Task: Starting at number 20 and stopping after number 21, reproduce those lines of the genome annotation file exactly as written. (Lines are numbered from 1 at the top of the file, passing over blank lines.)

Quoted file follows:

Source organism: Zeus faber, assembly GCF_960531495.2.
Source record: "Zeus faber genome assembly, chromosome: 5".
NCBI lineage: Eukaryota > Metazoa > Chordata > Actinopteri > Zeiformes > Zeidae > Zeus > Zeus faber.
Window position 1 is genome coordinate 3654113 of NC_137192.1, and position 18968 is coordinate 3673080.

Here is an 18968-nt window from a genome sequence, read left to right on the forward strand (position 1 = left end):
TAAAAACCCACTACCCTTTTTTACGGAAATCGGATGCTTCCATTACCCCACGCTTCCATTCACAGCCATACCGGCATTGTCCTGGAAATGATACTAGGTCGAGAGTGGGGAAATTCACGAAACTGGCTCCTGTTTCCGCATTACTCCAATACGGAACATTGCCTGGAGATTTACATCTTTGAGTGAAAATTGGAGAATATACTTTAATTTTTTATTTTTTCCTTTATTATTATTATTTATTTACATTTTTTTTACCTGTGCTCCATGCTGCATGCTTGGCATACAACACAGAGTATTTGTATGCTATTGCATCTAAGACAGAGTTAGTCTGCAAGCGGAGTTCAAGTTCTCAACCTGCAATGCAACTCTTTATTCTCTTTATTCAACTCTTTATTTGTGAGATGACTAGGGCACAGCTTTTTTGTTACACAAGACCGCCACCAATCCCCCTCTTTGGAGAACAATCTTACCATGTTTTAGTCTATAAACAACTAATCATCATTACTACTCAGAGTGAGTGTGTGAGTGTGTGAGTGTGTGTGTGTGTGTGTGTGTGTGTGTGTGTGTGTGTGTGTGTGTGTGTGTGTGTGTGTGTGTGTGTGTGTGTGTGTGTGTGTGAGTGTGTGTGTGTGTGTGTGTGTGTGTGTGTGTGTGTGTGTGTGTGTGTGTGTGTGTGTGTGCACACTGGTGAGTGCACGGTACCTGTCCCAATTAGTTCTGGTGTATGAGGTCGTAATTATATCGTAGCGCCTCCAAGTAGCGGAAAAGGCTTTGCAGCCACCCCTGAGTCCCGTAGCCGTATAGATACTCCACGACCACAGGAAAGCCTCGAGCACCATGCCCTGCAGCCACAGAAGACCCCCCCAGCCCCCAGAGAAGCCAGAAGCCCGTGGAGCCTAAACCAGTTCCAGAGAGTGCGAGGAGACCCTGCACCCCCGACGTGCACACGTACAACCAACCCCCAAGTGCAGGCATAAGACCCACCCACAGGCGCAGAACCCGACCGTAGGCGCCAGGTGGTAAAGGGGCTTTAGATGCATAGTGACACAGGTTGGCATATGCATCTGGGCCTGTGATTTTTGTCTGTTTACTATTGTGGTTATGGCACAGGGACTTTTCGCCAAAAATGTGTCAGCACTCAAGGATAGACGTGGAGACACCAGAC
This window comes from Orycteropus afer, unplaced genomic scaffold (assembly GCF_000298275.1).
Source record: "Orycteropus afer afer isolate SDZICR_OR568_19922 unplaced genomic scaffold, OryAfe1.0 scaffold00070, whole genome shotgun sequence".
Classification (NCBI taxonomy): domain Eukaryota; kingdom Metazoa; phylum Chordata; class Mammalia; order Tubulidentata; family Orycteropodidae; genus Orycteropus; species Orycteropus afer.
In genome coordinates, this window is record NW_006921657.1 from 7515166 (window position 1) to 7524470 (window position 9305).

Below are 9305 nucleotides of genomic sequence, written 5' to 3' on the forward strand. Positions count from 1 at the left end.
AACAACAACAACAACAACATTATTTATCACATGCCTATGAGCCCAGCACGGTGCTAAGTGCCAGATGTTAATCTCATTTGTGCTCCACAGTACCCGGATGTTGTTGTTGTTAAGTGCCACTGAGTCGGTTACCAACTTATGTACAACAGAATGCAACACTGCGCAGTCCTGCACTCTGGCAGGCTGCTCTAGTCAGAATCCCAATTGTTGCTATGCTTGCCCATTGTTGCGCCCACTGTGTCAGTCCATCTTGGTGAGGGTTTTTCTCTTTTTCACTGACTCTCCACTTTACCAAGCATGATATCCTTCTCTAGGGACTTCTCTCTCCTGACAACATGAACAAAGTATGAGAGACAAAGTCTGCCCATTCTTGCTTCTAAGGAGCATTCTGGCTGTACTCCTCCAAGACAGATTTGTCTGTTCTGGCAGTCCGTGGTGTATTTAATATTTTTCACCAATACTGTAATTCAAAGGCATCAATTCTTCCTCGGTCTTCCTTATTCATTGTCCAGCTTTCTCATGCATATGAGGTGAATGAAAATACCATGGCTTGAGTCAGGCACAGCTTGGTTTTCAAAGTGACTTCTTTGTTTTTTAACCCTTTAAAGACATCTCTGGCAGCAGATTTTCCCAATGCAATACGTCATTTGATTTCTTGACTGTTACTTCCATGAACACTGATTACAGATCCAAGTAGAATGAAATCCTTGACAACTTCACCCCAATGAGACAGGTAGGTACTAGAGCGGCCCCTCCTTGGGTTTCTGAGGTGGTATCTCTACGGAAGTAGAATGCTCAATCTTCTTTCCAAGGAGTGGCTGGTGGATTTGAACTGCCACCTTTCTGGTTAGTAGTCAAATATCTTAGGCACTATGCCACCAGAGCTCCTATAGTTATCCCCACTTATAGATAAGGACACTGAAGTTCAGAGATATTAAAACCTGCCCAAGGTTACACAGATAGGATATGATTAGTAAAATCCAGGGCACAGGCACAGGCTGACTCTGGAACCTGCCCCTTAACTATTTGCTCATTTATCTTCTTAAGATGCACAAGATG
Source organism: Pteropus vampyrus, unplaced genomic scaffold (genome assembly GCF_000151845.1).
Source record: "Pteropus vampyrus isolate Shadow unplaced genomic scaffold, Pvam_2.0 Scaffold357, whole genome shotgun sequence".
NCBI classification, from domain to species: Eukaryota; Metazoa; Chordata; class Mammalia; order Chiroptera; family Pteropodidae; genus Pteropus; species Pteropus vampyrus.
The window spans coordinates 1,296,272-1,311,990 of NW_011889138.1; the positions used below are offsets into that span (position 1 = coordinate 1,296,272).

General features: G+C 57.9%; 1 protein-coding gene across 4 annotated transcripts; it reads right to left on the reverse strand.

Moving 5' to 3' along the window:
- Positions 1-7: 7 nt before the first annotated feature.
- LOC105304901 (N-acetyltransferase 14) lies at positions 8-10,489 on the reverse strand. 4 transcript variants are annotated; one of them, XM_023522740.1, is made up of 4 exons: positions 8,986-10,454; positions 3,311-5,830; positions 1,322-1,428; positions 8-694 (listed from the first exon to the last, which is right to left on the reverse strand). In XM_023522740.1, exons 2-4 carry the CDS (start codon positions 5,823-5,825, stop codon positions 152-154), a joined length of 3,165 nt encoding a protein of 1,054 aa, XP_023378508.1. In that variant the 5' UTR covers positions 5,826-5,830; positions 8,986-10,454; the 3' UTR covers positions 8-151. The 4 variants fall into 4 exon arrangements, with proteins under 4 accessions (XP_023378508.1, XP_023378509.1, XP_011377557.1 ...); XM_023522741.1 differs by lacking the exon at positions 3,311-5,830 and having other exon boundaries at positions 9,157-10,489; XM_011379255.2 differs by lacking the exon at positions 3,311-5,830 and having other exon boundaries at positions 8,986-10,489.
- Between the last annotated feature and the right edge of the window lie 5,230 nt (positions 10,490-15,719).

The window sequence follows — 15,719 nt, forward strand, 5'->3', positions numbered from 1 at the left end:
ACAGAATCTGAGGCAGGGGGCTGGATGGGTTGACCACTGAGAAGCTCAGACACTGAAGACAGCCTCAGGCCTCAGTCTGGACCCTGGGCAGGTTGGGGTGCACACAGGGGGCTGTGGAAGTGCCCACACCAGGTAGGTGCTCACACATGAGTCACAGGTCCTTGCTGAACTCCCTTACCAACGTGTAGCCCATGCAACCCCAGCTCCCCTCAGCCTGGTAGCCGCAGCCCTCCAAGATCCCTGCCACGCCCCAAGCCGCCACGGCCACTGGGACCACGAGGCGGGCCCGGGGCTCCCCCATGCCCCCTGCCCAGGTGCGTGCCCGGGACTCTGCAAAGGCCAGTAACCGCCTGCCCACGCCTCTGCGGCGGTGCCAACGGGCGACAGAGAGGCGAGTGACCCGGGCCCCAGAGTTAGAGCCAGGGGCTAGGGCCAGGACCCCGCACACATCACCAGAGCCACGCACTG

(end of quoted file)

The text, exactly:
- LOC105304901 (N-acetyltransferase 14) lies at positions 8-10,489 on the reverse strand. 4 transcript variants are annotated; one of them, XM_023522740.1, is made up of 4 exons: positions 8,986-10,454; positions 3,311-5,830; positions 1,322-1,428; positions 8-694 (listed from the first exon to the last, which is right to left on the reverse strand). In XM_023522740.1, exons 2-4 carry the CDS (start codon positions 5,823-5,825, stop codon positions 152-154), a joined length of 3,165 nt encoding a protein of 1,054 aa, XP_023378508.1. In that variant the 5' UTR covers positions 5,826-5,830; positions 8,986-10,454; the 3' UTR covers positions 8-151. The 4 variants fall into 4 exon arrangements, with proteins under 4 accessions (XP_023378508.1, XP_023378509.1, XP_011377557.1 ...); XM_023522741.1 differs by lacking the exon at positions 3,311-5,830 and having other exon boundaries at positions 9,157-10,489; XM_011379255.2 differs by lacking the exon at positions 3,311-5,830 and having other exon boundaries at positions 8,986-10,489.
- Between the last annotated feature and the right edge of the window lie 5,230 nt (positions 10,490-15,719).